‘Smash Hits’ was never ‘smooth’, but it was read by millions of British teenagers every two weeks and definitely made an impression, says former editor David Hepworth
Smash Hits is back! The mega-seller pop magazine is out – for just one week – to promote the new series channel 4 Comedy Derry Girls.
The reappearance of a publication that appeared from 1978 to 2006 and that has graced teenagers’ bedrooms with so many posters for decades has triggered a wave of nostalgia.
Here, legendary editor David Hepworth looks back on his golden years.
I’ve done a few things in my time – launched magazines, presented Live Aid, written bestsellers – but my best line is still, “I used to be the editor of a magazine called Smash Hits – has anyone read it?”
And of course they did in the 80’s and 90’s. Every two weeks millions of British teenagers pored over it at bus stops, wallpapered their bedrooms with its pull-out posters, used it to decipher the words of Althea and Donna’s “Uptown Top Ranking”, voted them “Most Fanciable Male” (often John Taylor of duran). Duran) or Most Very Horrible Thing (generally spiders) in its annual reader poll and generally looked to ward off the boredom of the school week in the days before multi-channel television.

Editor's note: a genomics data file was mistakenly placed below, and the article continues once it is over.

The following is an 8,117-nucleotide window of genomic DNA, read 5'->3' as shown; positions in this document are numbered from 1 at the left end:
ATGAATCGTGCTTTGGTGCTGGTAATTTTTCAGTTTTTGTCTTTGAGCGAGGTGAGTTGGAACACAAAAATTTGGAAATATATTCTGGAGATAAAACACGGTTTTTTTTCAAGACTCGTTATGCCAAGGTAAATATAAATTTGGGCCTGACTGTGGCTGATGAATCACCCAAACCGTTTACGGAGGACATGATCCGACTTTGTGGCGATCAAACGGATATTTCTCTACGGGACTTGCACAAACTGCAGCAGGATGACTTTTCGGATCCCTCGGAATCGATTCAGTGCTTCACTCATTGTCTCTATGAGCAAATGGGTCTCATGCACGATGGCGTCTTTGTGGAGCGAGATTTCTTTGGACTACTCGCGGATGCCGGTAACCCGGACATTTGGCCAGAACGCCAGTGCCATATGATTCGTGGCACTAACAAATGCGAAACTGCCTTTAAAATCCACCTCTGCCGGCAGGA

Back then, they were all young teenagers living in a world made unimaginable by the mobile phone. Many of them are now parents. Some are captains of industry or MPs or even doctors who ask you to undress. Once they find out that you were once the publisher of Smash Hits, all they want to do is talk about it. You read it at an impressionable age and boy does it seem to have made an impression.
It was created in 1978 by Nick Logan, the editor of NME. Nick thought there might be a market for a magazine that simply puts the latest chart hits into words, but in colour. He was right. When I joined in 1979 it had just switched from monthly to fortnightly and was selling every copy that could be printed. At its peak in 1988, there was an issue with Yazz on the cover that sold up to a million copies.
Mondadori via Getty Images)
Until then, it was a national treasure with a language all its own. On its pages Ben Volpeliere Pierrot from Curiosity Killed The Cat was known as “Ben Vol-au-vent Parrot of Curiosity KTC”.
Madonna was recast as “Madge”, any mention of David Bowie had to be preceded by his unofficial title “Dame” and even U2 were known as “Bobo, the Hedge, Larry Mullen Jr and, uh, the Other One”.
While all other teen media was doing what they thought was cool, Smash Hits was doing what it thought was fun. It has always believed that pop can be great and absurd at the same time.
“Smash Hits” was never smooth. When we invented a format that required Jarvis Cocker to honestly answer random reader questions, it said, “No! Not the cookie jar!”
Whoever wrote the best letter of the week will receive a Smash Hits tea towel. Once we gave away half a million badges that said “Pin it on! take it off Hours of fun guaranteed!”